Are ASCs in for another rough Q1?

By Carrie Pallardy
This article is reprinted from Becker’s ASC Review

Harsh winter weather and underwhelming financial results were the hallmarks of the first quarter of 2014 in the ambulatory surgery center industry. Winter is threatening to bring another round of record low temperatures in 2015, and the challenges of 2014, if anything, have intensified. How can ASCs prepare for the new year?

2014 retrospective

The opening quarter of 2014 was undeniably difficult for the ASC industry, but if nothing else it can serve as a lesson for the times ahead. Here are key points from the first quarter results of eight public ASC companies.

  • AmSurg. AmSurg’s revenue increased marginally, 2 percent from $258.2 million in the first quarter of 2013 to $263.1 million. Same-center revenues declined 2 percent.
  • Foundation Healthcare. Foundation Healthcare’s revenue was up 18 percent to $22.1 million for the first quarter of 2014.
  • Hospital Corporation of America. HCA’s net income inched upwards 0.9 percent to a total of $347 million. The company’s net revenue had a larger bump of 4.6 percent to $8.83 billion.
  • Medical Facilities Corporation. MFC reported $72.9 million in revenue, consistent with the amount reported in the first quarter of 2013.
  • Northstar Healthcare. Northstar reported a 194.1 percent growth spurt in net patient service revenue, from $4.1 million in the first quarter of 2013 to $12.1 million.
  • Surgical Care Affiliates. SCA’s total net operating revenues, excluding centers the company does not own a controlling interest in, increased 2.1 percent to $196 million. System-wide net operating revenues rose 8.7 percent.
  • Symbion. Symbion’s revenue rose slightly from $130.38 million in the first quarter of 2013 to $133.97 million in the opening quarter of 2014.
  • United Surgical Partners International. USPI reported consolidated net revenues of $145.3 million, compared to $145.1 million during the same period in 2013.

The majority of these companies reported flat financial results or slight increases in revenue and income. AmSurg, SCA and USPI all made reference to the impact severe winter weather had on patient volume and financial performance in the news releases announcing the quarter’s results. Aside from winter woes, ASC companies had to contend with the onset of high deductible insurance plans and expanding effects of healthcare reform.

What to expect in 2015

Though predicting the future of healthcare is an uncertain exercise, the new year is just around the corner. Many forces that will shape the upcoming first quarter are already at play. High deductible plans, just beginning to roll out in 2014, will have an even greater impact in 2015 as more patients become insured and select these types of plans. “We will see a state of flux as high deductible plans gain traction,” says Joe Zasa, managing partner of ASD Management. Patient volumes may suffer another dip in the opening of 2015.

While ASC leaders may not have control over when patients with high deductible plans decide to schedule elective procedures, they can compensate. For example, ASC physicians can schedule heavy Medicare case loads for early in the year, as Medicare deductibles are not nearly as high as the $5,000 or more deductible plans that are rapidly becoming commonplace.

If another brutal winter is in store, ASCs can steel themselves for an onslaught of cold and possible closures. For example, Charlotte (N.C.) Surgery Center closed in winter of this year due to weather, but was able to reopen and perform 44 scheduled surgeries without missing a beat with the help of an online pre-admission solution.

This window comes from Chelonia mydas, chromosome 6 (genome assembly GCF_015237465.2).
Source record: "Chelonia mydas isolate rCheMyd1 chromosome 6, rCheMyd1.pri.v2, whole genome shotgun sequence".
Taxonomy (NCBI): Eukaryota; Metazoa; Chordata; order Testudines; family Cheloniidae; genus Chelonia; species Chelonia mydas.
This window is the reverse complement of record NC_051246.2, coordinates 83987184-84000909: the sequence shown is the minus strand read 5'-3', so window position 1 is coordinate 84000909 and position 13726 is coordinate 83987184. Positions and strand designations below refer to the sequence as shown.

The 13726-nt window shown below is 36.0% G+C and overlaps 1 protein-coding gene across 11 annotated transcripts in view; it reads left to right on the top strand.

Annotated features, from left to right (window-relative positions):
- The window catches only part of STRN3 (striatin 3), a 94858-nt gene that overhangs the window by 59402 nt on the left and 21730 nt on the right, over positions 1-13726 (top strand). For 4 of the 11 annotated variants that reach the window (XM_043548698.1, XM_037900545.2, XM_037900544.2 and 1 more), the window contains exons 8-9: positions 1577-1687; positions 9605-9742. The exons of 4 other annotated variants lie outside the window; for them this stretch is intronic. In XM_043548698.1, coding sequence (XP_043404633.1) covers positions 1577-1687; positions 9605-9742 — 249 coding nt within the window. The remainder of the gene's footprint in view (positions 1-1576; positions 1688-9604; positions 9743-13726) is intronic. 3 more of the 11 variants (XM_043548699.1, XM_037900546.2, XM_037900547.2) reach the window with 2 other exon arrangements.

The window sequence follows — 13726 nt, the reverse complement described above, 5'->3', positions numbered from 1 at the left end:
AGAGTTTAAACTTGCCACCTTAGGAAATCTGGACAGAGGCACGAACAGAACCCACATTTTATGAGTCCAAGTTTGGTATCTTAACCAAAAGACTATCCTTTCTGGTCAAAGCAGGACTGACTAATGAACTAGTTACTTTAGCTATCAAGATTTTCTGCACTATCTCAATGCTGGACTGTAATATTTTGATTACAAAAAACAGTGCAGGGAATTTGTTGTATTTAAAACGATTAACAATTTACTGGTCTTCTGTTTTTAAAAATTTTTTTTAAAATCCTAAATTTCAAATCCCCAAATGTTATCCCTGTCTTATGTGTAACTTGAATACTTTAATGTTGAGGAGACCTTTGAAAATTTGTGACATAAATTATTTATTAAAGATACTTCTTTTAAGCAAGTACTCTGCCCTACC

Healthcare reform is not only affecting providers, but is also reshaping the payer landscape. Payers are facing the same fierce pressures to cut costs and produce quality results. “Many centers were lulled by their ‘success’ when reimbursement for out-of-network claims was very high,” says Mr. Zasa. OON volume, while still leveraged in some markets, is drastically dwindling. More and more ASCs are making the move to in-network.

Armed with the knowledge, in part, of what lies ahead for the beginning of 2015, ASC leaders can prepare their centers. “Each ASC is different and must find its niche. It must find ways to grow, recruit and be more efficient,” says Mr. Zasa. The best positioned ASCs and companies will be those that shoulder a certain amount of risk. Whether that risk is a gamble like AmSurg’s acquisition of Sheridan and Surgery Partner’s acquisition of Symbion, a new joint venture or narrow network participation, diversification can pave the way to a stronger first quarter and overall 2015.

© 2014 Becker’s ASC Review.

Reprinted with permission from Becker’s ASC Review.

The Making of Great ASC Board Members & Administrators

12 Key Concepts

By Laura Dyrda
This article is reprinted from Becker’s ASC Review

Leadership can make or break a surgery center. The best centers have strong administrators and board members who motivate and guide the entire organization toward success in the future.

1. Vision. A clear vision will help the leader guide others effectively. “Leaders see the solution or goal and clearly define it,” says Joe Zasa, managing partner of ASD Management. “Vision keeps you focused, fueled and helps you finish.”

These three “F’s” — focus, fuel and finish — embody the best leadership qualities:

  • Focus — When vision is so compelling you cannot become distracted. But self awareness is also important. “Focus on the task but keep a third eye on yourself,” says Mr. Zasa. “Be spatially aware.”
  • Fueled — Communicate vision effectively to set the tone and provide positive reinforcement. Leaders can say, “I’ve watched you, and I like what I see. If you follow our plan and work hard, you will succeed and achieve results.”